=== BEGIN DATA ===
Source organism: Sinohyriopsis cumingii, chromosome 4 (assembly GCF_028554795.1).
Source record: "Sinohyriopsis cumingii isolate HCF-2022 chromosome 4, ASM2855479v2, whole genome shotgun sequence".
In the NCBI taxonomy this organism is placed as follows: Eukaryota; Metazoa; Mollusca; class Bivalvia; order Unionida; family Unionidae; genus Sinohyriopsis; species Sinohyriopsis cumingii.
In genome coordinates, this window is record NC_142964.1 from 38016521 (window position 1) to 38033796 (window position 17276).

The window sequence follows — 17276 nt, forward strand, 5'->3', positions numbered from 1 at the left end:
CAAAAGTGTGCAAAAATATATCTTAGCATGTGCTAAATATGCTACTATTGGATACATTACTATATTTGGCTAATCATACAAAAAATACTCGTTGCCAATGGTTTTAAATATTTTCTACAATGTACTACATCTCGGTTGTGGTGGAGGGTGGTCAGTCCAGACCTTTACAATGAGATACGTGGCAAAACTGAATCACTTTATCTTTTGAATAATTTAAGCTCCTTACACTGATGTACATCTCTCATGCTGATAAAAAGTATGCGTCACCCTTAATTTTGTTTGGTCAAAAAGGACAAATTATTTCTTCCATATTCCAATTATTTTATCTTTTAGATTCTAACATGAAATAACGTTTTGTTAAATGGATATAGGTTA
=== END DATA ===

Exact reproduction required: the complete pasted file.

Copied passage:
Source organism: Sinohyriopsis cumingii, chromosome 4 (assembly GCF_028554795.1).
Source record: "Sinohyriopsis cumingii isolate HCF-2022 chromosome 4, ASM2855479v2, whole genome shotgun sequence".
In the NCBI taxonomy this organism is placed as follows: Eukaryota; Metazoa; Mollusca; class Bivalvia; order Unionida; family Unionidae; genus Sinohyriopsis; species Sinohyriopsis cumingii.
In genome coordinates, this window is record NC_142964.1 from 38016521 (window position 1) to 38033796 (window position 17276).

The window sequence follows — 17276 nt, forward strand, 5'->3', positions numbered from 1 at the left end:
CAAAAGTGTGCAAAAATATATCTTAGCATGTGCTAAATATGCTACTATTGGATACATTACTATATTTGGCTAATCATACAAAAAATACTCGTTGCCAATGGTTTTAAATATTTTCTACAATGTACTACATCTCGGTTGTGGTGGAGGGTGGTCAGTCCAGACCTTTACAATGAGATACGTGGCAAAACTGAATCACTTTATCTTTTGAATAATTTAAGCTCCTTACACTGATGTACATCTCTCATGCTGATAAAAAGTATGCGTCACCCTTAATTTTGTTTGGTCAAAAAGGACAAATTATTTCTTCCATATTCCAATTATTTTATCTTTTAGATTCTAACATGAAATAACGTTTTGTTAAATGGATATAGGTTA